It appears that both of these new development types will be subject to a planning regime that is likely to be less attractive (in total, on average) to private sector developers than the status-quo.

The new ‘boarding house’ provisions

Under the proposed Housing SEPP, a development would only be regarded as a boarding house if:

  • it meets ‘affordability’ rules (which include rent controls); and
  • is managed by a not-for-profit community housing provider.

In simple terms, this means that the current planning regime for boarding houses — including its provisions for floor space ratio bonuses — will be denied to most commercial property developers.  (Some developers may choose to work with community housing providers, but this is very different, and a more challenging commercial proposition than the existing regime for boarding house development.  Among other things, community housing providers are subject to a layer of regulation as to their tenant mix, etc that do not apply to privately developed and managed boarding houses.)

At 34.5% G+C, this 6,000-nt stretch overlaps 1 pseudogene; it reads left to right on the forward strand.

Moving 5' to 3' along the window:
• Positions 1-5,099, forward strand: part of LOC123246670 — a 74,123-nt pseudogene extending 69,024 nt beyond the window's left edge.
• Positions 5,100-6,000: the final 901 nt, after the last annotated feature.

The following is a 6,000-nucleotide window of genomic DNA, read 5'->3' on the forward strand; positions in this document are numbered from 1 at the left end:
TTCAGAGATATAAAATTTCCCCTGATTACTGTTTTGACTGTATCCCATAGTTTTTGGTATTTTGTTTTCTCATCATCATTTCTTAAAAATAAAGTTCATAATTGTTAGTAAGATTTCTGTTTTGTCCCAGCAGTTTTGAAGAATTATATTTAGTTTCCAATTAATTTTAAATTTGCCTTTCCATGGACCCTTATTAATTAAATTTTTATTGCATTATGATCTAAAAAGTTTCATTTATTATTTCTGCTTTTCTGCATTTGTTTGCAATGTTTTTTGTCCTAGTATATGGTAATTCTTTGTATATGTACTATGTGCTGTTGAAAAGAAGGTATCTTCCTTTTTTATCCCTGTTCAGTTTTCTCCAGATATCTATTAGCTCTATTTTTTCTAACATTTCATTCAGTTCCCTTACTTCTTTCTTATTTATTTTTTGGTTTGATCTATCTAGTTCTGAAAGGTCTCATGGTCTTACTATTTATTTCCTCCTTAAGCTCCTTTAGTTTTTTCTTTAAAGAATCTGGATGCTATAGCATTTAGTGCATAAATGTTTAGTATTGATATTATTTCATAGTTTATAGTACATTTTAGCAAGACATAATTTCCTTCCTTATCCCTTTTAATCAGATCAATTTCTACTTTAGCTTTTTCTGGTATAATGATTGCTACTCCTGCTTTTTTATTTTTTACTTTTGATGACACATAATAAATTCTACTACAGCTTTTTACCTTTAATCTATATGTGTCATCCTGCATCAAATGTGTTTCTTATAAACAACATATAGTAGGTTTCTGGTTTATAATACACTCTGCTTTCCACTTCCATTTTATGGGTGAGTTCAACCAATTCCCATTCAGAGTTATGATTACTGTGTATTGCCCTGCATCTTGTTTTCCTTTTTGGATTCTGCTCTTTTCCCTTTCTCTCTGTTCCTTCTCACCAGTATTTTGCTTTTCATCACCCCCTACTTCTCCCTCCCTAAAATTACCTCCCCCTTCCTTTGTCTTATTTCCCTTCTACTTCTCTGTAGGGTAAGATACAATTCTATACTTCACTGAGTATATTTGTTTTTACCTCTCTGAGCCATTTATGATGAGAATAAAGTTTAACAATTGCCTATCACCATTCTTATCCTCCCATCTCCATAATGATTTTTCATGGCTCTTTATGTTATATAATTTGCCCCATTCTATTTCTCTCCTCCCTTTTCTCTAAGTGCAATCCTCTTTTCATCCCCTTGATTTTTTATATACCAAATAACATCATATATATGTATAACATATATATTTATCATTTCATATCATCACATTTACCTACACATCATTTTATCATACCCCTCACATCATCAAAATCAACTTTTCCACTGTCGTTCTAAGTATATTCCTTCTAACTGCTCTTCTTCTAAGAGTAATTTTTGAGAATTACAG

If commercial property developers want to develop build-to-rent housing — other than as a conventional residential flat building or a product managed by a community housing provider —  they would generally need to pursue their development under the new specific ‘build-to-rent’ planning pathway or under the Housing SEPP’s proposed ‘co-living housing’ category.

Co-living housing

The extent of land available for co-living housing well be reduced, when compared with the existing ‘boarding house’ development type.  Under the Affordable Housing SEPP boarding houses are permitted in any of the following zones: